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Rembrandt was a Dutch baroque artist who ranks as one of the greatest
painters in the history of Western art. His full name was Rembrandt
Harmenszoon van Rijn, and he possessed a profound understanding of human
nature that was matched by a brilliant technique- not only in painting but
in drawing and etching- and his work made an enormous impact on his
contemporaries and influenced the style of many later artists. Perhaps no
painter has ever equaled Rembrandt's chiaroscuro effects or his bold
Born in Leiden on July 15, 1606, Rembrandt was the son of a miller.
Despite the fact that he came from a family of relatively modest means, his
parents took great care with his education. Rembrandt began his studies at
the Latin School, and at the age of 14 he was enrolled at the University of
Leiden. The program did not interest him, and he soon left to study art-
first with a local master, Jacob van Swanenburch, and then, in Amsterdam,
with Pieter Lastman, known for his historical paintings. After six months,
having mastered everything he had been taught, Rembrandt returned to
Leiden, where he was soon so highly regarded that although barely 22 years
old, he took his first pupils, among them Gerrit Dou.
Rembrandt moved to Amsterdam in 1631; his marriage in 1634 to Saskia
van Uylenburgh, the cousin of a successful art dealer, enhanced his career,
bringing him in contact with wealthy patrons who eagerly commissioned
portraits. An exceptionally fine example from this period is the Portrait
of Nicolaes Ruts (1631, Frick Collection, New York City). In addition,
Rembrandt's mythological and religious works were much in demand, and he
painted numerous dramatic masterpieces such as The Blinding of Samson
(1636, Städelsches Kunstinstitut, Frankfurt). Because of his renown as a
teacher, his studio was filled with pupils, some of whom (such as Carel
Fabritius) were already trained artists. In the 20th century, scholars have
reattributed a number of his paintings to his associates; attributing and
identifying Rembrandt's works is an active area of art scholarship.
In contrast to his successful public career, however, Rembrandt's family
life was marked by misfortune. Between 1635 and 1641 Saskia gave birth to
four children, but only the last, Titus, survived; her own death came in
1642. Hendrickje Stoffels, engaged as his housekeeper about 1649,
eventually became his common-law wife and was the model for many of his
Despite Rembrandt's financial success as an artist, teacher, and art
dealer, his penchant for ostentatious living forced him to declare
bankruptcy in 1656. An inventory of his collection of art and antiquities,
taken before an auction to pay his debts, showed the breadth of Rembrandt's
interests: ancient sculpture, Flemish and Italian Renaissance paintings,
Far Eastern art, contemporary Dutch works, weapons, and armor.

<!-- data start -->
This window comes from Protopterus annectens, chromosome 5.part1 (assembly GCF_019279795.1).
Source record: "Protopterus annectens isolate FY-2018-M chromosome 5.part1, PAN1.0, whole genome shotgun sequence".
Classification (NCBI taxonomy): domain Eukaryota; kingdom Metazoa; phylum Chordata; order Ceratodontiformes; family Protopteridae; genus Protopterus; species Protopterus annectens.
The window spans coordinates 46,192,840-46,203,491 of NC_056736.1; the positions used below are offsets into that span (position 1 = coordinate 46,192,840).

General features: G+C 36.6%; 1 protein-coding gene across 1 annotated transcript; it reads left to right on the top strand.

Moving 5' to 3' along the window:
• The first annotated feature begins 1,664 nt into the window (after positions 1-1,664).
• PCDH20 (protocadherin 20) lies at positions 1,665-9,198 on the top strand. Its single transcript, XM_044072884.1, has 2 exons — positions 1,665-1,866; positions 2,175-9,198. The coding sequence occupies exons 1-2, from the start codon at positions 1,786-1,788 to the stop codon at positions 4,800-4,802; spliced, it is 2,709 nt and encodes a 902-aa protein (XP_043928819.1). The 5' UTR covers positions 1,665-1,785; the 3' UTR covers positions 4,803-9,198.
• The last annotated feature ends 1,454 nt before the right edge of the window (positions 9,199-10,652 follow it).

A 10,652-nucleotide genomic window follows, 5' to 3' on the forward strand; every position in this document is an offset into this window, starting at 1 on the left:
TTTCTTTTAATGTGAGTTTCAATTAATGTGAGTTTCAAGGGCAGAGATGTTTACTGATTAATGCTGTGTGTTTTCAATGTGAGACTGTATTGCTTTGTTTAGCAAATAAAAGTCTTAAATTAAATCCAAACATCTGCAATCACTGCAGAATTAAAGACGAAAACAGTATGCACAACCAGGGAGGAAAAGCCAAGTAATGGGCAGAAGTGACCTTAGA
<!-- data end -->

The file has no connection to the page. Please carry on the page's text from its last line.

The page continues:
Unfortunately, the results of the auction-including the sale of his house-
These problems in no way affected Rembrandt's work; if anything, his
artistry increased. Some of the great paintings from this period are The
Jewish Bride (1632), The Syndics of the Cloth Guild (1661, Rijksmuseum,
Amsterdam), Bathsheba (1654, Musée du Louvre, Paris), Jacob Blessing the
Sons of Joseph (1656, Staatliche Gemäldegalerie, Kassel, Germany), and a
self-portrait (1658, Frick Collection). His personal life, however,
continued to be marred by sorrow, for his beloved Hendrickje died in 1663,
and his son, Titus, in 1668. Eleven months later, on October 4, 1669,
Rembrandt died in Amsterdam.
Rembrandt may have created more than 600 paintings as well as an
enormous number of drawings and etchings. The style of his earliest
paintings, executed in the 1620s, shows the influence of his teacher,
Pieter Lastman, in the choice of dramatic subjects, crowded compositional
arrangements, and emphatic contrasts of light and shadow. The Noble Slav
(1632, Metropolitan Museum of Art, New York City) shows Rembrandt's love of
exotic costumes, a feature characteristic of many of his early works.
A magnificent canvas, Portrait of a Man and His Wife (1633, Isabella
Stewart Gardner Museum, Boston), shows his early portrait style-his
preoccupation with the sitters' features and with details of clothing and
room furnishings; this careful rendering of interiors was to be eliminated
in his later works. Members of Rembrandt's family who served as his models
are sometimes portrayed in other guises, as in Rembrandt's Mother as the
Prophetess Anna (1631, Rijksmuseum), or the wistful Saskia as Flora, (1634,
the Hermitage, Saint Petersburg).
Perhaps no artist ever painted as many self-portraits (about 60), or
subjected himself to such penetrating self-analysis. Not every early
portrayal, however, can be interpreted as objective representation, for
these pictures frequently served as studies of various emotions, later to
be incorporated into his biblical and historical paintings. The self-
portraits also may have served to demonstrate his command of chiaroscuro;
thus, it is difficult to tell what Rembrandt looked like from such a self-
portrait as the one painted about 1628 (Rijksmuseum, on loan from the Daan
Cevat Collection, England), in which deep shadows cover most of his face,
barely revealing his features. On the other hand, in none of these youthful
self-portraits did he attempt to disguise his homely features.
Biblical subjects account for about one-third of Rembrandt's entire
production. This was somewhat unusual in Protestant Holland of the 17th
century, for church patronage was nonexistent and religious art was not
regarded as important. In Rembrandt's early biblical works, drama was
emphasized, in keeping with baroque taste.
Among Rembrandt's first major public commissions in Amsterdam was the
Anatomy Lesson of Dr. Tulp (1632, Mauritshuis, The Hague). This work
depicts the regents of the Guild of Surgeons gathered for a dissection and
lecture. Such group portraits were a genre unique to Holland and meant
substantial income for an artist in a country where neither church nor
royalty acted as patrons of art. Rembrandt's painting surpasses